June 9, 2005Roof or no roof?
It's not often there are two contradictory stories in the Twin Cities dailies, but it happened Thursday. The stories involve whether a new Twins ballpark (which is still little more than a gleam in supporters' eyes) should have a roof. The Pioneer Press put its story on the front page. In it Rep. Loren Solberg, DFL-Grand Rapids, says he'll offer an amendment to the (as yet unintroduced) stadium bill to include a retractable roof at a cost of about $115 million:
"If they want to put the roof on, and if it gets the votes, we're certainly not opposed to it,'' Twins pointman Jerry Bell said.
Now there's plenty of controversy about a roof and how to pay for it which is on top of the baseline controversy over the stadium itself. But here's where it gets really confusing. The Star Tribune has a story about how the Twins are satisfied with a roof-free ballpark:
While there's widespread agreement that the price tag would be too high to build a retractable roof now, there has been off-and-on talk about building a roof-ready stadium so that a retractable roof could be added later. That would include additional steel supports and a track on which the roof would run.
What are news consumers like you and me supposed to make of these stories? I can only speculate. One: The Star Tribune story was probably the result of a couple days work while the Pioneer Press story was a quick turn-around same day story. Two: Jerry Bell didn't feel compelled to call back the Star Tribune reporter when he heard about Solberg's plan. And three, and most importantly, if the Twins say they don't need a roof Solberg's amendment is going nowhere. If a stadium bill passes, get ready for rainouts, snowouts, hailouts and any other kind of outs you can think of.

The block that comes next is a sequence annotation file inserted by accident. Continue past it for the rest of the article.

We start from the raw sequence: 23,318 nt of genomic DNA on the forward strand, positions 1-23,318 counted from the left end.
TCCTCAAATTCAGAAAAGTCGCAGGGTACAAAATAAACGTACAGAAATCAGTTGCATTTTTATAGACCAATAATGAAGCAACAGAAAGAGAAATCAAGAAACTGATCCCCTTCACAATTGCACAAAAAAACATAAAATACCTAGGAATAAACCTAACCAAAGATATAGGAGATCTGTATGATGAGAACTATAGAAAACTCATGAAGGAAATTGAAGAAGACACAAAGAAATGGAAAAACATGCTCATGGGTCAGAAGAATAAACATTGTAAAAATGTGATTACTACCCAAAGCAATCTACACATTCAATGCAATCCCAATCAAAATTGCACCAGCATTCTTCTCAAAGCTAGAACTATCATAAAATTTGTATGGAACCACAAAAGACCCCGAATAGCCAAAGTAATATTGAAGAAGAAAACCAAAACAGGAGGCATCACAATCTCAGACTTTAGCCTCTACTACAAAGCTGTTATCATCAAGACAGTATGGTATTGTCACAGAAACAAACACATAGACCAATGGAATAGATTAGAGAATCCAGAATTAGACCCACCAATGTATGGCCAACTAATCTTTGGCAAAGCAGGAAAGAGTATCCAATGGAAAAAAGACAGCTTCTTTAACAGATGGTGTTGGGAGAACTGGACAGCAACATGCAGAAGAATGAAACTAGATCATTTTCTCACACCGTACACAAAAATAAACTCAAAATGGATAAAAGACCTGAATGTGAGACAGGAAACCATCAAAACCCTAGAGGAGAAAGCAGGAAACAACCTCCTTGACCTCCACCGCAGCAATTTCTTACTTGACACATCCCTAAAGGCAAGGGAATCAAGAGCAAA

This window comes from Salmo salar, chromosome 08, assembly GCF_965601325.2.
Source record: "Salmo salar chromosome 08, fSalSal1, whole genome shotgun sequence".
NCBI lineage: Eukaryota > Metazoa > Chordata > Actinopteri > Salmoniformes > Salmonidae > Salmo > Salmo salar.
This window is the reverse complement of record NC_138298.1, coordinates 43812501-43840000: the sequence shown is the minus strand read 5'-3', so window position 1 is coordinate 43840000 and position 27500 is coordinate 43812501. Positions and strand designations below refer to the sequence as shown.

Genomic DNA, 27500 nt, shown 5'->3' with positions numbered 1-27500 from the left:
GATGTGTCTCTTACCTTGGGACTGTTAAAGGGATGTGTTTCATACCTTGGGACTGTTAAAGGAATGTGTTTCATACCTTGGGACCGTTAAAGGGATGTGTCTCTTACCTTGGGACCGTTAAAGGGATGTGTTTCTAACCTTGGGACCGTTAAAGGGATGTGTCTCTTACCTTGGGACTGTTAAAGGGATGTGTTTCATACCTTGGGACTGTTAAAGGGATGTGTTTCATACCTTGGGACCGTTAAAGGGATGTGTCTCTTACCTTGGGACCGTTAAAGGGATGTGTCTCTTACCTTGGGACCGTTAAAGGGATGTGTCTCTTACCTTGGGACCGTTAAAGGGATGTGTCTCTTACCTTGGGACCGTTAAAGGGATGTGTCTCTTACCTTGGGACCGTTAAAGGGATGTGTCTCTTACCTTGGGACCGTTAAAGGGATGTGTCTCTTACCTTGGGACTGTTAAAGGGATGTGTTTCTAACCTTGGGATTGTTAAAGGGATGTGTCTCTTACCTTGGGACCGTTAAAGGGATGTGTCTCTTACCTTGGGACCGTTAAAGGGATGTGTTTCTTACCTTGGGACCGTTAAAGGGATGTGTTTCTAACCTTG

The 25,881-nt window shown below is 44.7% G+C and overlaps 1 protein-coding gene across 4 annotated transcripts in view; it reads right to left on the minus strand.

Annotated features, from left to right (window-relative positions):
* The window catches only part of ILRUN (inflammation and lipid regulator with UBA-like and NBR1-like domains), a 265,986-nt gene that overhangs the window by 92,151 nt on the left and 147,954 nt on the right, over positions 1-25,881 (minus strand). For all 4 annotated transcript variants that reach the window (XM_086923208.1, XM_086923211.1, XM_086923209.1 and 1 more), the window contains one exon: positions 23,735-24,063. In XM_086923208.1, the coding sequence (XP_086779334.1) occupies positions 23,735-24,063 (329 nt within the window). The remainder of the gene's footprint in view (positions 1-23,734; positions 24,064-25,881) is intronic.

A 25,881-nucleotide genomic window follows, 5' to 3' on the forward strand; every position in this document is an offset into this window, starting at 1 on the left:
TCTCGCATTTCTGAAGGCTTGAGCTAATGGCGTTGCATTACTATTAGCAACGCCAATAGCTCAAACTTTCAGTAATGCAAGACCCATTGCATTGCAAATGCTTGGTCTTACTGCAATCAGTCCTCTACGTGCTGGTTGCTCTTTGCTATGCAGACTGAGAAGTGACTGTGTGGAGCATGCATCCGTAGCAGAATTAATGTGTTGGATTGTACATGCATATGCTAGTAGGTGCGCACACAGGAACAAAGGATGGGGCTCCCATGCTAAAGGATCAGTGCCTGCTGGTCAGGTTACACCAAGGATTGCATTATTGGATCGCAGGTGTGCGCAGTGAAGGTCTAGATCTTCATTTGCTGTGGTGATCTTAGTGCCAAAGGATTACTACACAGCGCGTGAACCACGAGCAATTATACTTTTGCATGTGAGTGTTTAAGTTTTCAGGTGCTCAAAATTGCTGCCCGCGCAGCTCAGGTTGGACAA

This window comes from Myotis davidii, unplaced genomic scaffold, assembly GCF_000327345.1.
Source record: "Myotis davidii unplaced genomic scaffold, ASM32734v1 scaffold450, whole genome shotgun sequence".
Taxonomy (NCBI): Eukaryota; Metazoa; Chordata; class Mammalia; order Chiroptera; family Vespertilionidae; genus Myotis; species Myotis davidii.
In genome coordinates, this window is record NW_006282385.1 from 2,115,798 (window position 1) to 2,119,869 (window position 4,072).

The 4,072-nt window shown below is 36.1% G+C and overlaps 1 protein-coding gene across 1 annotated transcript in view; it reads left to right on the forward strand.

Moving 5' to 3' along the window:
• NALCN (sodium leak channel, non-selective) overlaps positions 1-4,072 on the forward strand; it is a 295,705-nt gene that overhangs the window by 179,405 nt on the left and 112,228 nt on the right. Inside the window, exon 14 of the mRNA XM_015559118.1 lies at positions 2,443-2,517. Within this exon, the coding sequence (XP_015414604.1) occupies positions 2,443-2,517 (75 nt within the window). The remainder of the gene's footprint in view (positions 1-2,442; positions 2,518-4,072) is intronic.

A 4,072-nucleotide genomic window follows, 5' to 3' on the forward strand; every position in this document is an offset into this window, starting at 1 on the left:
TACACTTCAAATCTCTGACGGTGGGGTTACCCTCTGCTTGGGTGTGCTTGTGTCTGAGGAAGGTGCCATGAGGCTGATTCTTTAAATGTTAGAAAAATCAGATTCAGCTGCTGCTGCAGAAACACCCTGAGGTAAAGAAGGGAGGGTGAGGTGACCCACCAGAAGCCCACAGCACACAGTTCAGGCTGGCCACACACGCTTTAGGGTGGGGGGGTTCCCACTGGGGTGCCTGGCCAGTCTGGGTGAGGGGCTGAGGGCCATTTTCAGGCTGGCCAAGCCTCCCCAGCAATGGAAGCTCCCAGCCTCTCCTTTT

Back to the main event at the Capitol. DFLers are supposed to make their big counter-offer on the budget today. MPR's Tom Scheck has a look at some of the real world effects of the budget indecision:
Julie Steberg, 45, is watching the debate over the state budget very closely. The Zumbrota resident is a stay-at-home mom with four children. Four years ago, Steberg was pregnant with triplets. Doctors ordered bedrest for Steberg, but she still delivered 10 weeks early. Steberg eventually lost her job when caring for the triplets became a full-time responsibility. Steberg and her husband, who's a farmer, enrolled in MinnesotaCare, a state-subsidized program for the working poor.
I wonder if the jobs at the new stadium will come with health insurance.
We couldn't leave today without checking in on the trial of the Hatch daughters. This is from the Associated Press story:
CHICAGO (AP) - Prosecutors and defense attorneys agreed on little as the daughters of Minnesota Attorney General Mike Hatch went on trial Wednesday on charges stemming from a scuffle outside a Chicago nightclub last year.
The testimony continues today.Posted by Mike Mulcahy at 6:32 AM